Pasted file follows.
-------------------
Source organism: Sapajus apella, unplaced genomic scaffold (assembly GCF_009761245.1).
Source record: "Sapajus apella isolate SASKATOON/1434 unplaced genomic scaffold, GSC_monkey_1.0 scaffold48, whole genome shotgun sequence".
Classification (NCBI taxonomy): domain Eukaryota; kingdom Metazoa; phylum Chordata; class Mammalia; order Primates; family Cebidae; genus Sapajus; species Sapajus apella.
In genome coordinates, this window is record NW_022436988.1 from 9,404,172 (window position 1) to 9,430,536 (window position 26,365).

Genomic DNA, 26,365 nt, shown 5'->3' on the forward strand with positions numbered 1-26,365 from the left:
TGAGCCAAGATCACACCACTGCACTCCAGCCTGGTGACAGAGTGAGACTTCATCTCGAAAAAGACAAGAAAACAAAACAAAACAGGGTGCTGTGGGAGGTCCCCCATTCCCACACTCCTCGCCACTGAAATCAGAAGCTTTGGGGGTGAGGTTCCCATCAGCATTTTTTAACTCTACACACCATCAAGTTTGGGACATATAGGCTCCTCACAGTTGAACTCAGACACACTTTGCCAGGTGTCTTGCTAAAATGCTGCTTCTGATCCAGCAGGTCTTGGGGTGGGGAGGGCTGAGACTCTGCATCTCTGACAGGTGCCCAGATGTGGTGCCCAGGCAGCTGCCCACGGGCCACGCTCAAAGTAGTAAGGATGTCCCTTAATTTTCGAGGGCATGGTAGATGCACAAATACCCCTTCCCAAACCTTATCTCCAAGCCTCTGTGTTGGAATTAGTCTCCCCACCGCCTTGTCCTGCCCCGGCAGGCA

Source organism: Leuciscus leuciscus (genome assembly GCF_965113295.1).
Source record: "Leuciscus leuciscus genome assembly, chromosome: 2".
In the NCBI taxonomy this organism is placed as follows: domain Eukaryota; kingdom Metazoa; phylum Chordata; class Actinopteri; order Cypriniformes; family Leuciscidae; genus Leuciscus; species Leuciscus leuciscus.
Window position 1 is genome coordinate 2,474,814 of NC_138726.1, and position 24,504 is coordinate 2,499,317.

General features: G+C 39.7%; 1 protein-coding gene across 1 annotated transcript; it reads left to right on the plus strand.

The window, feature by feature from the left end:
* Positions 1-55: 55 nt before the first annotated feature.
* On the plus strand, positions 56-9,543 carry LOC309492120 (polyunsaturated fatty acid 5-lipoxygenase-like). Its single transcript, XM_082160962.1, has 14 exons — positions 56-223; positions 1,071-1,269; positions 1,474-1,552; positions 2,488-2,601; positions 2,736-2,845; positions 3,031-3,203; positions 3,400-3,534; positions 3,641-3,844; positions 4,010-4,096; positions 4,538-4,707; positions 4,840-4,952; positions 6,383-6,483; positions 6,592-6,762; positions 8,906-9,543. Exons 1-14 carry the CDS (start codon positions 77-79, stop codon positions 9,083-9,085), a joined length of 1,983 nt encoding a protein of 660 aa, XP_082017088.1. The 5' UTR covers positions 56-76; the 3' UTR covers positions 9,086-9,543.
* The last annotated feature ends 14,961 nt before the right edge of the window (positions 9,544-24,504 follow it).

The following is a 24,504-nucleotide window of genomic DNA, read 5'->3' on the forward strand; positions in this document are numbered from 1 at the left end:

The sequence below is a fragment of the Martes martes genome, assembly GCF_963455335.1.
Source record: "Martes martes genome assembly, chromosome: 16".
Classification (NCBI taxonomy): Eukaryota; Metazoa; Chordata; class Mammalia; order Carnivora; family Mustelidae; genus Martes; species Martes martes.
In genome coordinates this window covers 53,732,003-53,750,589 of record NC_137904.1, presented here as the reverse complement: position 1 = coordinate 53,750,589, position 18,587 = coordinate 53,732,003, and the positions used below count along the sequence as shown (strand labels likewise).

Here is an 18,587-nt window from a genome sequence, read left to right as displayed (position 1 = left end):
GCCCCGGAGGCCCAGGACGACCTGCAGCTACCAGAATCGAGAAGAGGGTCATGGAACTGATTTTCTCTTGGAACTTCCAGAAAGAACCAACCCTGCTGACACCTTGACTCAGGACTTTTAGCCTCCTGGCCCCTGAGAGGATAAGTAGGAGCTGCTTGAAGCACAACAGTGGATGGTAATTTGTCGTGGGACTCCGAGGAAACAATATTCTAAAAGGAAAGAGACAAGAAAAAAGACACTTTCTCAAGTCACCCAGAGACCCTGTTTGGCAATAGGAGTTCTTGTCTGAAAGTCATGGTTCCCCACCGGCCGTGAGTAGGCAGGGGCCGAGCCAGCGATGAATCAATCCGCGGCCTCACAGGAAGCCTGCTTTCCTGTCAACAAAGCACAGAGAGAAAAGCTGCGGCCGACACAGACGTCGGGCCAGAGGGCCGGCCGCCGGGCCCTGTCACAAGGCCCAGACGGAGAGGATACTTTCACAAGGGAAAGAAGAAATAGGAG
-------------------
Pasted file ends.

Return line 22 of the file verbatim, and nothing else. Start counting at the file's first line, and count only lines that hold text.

GCCCCGGAGGCCCAGGACGACCTGCAGCTACCAGAATCGAGAAGAGGGTCATGGAACTGATTTTCTCTTGGAACTTCCAGAAAGAACCAACCCTGCTGACACCTTGACTCAGGACTTTTAGCCTCCTGGCCCCTGAGAGGATAAGTAGGAGCTGCTTGAAGCACAACAGTGGATGGTAATTTGTCGTGGGACTCCGAGGAAACAATATTCTAAAAGGAAAGAGACAAGAAAAAAGACACTTTCTCAAGTCACCCAGAGACCCTGTTTGGCAATAGGAGTTCTTGTCTGAAAGTCATGGTTCCCCACCGGCCGTGAGTAGGCAGGGGCCGAGCCAGCGATGAATCAATCCGCGGCCTCACAGGAAGCCTGCTTTCCTGTCAACAAAGCACAGAGAGAAAAGCTGCGGCCGACACAGACGTCGGGCCAGAGGGCCGGCCGCCGGGCCCTGTCACAAGGCCCAGACGGAGAGGATACTTTCACAAGGGAAAGAAGAAATAGGAG